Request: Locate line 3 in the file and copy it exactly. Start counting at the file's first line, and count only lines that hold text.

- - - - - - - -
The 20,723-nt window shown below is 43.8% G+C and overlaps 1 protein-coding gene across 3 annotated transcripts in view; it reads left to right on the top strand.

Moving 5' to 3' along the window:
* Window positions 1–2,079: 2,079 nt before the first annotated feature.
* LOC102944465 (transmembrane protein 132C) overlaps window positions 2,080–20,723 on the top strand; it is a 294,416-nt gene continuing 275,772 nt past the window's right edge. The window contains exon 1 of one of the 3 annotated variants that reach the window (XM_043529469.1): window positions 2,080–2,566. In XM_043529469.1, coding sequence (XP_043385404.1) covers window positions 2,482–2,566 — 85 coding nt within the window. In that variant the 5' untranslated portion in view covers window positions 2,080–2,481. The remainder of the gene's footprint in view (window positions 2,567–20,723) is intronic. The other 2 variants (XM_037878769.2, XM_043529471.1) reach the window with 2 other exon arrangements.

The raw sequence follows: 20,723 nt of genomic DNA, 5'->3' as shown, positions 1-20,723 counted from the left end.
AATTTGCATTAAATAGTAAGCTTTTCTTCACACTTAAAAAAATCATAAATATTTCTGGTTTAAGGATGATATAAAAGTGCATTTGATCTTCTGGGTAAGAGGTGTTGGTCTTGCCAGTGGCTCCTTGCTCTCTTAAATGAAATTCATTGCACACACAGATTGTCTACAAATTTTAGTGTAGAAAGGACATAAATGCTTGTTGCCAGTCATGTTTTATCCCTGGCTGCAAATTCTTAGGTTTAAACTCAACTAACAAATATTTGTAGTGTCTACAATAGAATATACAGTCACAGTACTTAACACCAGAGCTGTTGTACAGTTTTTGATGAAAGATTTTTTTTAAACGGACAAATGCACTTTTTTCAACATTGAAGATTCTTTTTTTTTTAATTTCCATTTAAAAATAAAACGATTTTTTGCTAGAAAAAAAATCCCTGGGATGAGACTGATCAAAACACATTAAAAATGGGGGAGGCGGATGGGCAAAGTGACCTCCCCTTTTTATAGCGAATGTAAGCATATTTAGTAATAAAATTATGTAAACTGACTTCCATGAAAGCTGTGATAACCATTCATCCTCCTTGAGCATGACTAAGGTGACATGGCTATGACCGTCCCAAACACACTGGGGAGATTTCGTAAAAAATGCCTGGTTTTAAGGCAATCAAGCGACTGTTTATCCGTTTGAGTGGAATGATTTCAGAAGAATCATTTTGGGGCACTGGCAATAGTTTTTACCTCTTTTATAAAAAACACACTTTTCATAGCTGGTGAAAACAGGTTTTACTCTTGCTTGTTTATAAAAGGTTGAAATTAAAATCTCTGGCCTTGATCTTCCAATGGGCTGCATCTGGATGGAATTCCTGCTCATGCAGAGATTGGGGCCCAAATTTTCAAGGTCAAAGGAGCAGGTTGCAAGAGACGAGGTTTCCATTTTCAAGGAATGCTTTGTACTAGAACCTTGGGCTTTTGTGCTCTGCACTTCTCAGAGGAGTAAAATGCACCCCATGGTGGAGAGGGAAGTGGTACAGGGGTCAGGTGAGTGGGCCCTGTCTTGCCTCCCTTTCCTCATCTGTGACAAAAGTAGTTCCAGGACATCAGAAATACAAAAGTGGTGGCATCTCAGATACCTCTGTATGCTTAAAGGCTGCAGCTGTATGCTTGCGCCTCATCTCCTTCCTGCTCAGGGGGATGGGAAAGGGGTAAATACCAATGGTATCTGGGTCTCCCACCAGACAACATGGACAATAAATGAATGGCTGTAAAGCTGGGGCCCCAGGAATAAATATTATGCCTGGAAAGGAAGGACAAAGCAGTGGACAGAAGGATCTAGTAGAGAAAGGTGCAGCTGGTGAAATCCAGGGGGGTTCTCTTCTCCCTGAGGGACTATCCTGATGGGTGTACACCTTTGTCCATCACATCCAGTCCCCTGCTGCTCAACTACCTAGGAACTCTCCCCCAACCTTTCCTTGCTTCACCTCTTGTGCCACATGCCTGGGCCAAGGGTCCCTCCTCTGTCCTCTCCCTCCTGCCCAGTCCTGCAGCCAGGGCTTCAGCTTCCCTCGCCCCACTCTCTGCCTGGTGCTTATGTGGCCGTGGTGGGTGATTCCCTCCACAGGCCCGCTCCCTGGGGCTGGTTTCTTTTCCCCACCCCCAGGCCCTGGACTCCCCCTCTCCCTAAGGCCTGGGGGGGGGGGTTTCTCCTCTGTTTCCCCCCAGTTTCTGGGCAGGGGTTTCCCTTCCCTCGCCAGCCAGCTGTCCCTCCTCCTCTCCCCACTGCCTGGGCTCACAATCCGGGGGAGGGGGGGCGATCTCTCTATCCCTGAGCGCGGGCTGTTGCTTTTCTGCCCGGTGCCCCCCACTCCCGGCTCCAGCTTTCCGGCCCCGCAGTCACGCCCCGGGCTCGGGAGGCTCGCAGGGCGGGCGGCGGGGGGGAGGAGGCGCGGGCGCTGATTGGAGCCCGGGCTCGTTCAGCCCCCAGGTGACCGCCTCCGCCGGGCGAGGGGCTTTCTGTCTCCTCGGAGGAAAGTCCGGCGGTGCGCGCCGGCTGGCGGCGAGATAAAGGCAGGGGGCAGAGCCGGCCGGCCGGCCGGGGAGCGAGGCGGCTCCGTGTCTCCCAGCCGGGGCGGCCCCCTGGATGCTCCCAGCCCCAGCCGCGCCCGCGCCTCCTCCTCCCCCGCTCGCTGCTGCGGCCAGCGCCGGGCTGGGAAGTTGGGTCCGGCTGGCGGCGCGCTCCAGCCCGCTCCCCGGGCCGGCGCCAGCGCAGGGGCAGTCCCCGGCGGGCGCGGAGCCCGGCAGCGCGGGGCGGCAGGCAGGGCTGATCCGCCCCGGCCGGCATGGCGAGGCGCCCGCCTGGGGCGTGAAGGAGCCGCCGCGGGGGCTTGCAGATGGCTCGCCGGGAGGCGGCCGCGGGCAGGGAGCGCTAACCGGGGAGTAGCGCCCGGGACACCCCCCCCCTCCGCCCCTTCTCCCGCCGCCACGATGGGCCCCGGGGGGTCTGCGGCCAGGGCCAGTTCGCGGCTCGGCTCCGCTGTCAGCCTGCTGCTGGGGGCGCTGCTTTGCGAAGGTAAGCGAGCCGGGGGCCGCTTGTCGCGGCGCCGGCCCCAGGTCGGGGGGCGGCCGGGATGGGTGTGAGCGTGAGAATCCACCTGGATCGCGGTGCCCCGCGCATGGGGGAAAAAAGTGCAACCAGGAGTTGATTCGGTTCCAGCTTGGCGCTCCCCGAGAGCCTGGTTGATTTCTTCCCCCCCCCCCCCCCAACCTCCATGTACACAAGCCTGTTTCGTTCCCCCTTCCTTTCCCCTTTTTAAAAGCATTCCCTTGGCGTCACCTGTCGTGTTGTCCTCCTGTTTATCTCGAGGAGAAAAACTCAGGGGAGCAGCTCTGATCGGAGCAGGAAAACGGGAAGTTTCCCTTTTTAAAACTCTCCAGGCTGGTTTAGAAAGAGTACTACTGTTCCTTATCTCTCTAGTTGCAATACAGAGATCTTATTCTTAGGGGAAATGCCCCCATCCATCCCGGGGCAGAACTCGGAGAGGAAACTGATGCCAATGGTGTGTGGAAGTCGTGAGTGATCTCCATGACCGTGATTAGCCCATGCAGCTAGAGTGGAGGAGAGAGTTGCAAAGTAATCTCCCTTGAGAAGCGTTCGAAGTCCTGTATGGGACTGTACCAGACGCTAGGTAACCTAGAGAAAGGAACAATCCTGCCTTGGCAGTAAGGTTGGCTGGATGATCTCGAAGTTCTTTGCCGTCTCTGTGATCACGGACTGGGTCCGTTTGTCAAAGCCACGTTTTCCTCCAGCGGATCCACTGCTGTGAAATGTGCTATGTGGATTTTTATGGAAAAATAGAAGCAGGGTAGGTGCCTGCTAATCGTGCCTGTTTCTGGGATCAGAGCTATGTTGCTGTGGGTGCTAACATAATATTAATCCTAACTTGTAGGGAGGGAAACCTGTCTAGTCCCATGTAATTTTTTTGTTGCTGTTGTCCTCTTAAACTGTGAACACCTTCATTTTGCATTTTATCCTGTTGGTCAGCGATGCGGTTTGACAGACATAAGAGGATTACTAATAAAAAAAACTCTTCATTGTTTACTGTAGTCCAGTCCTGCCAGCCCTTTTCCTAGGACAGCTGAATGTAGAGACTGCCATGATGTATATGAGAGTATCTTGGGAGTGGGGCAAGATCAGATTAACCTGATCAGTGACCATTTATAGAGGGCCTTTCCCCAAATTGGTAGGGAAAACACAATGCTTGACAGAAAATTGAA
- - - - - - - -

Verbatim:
* Window positions 1–2,079: 2,079 nt before the first annotated feature.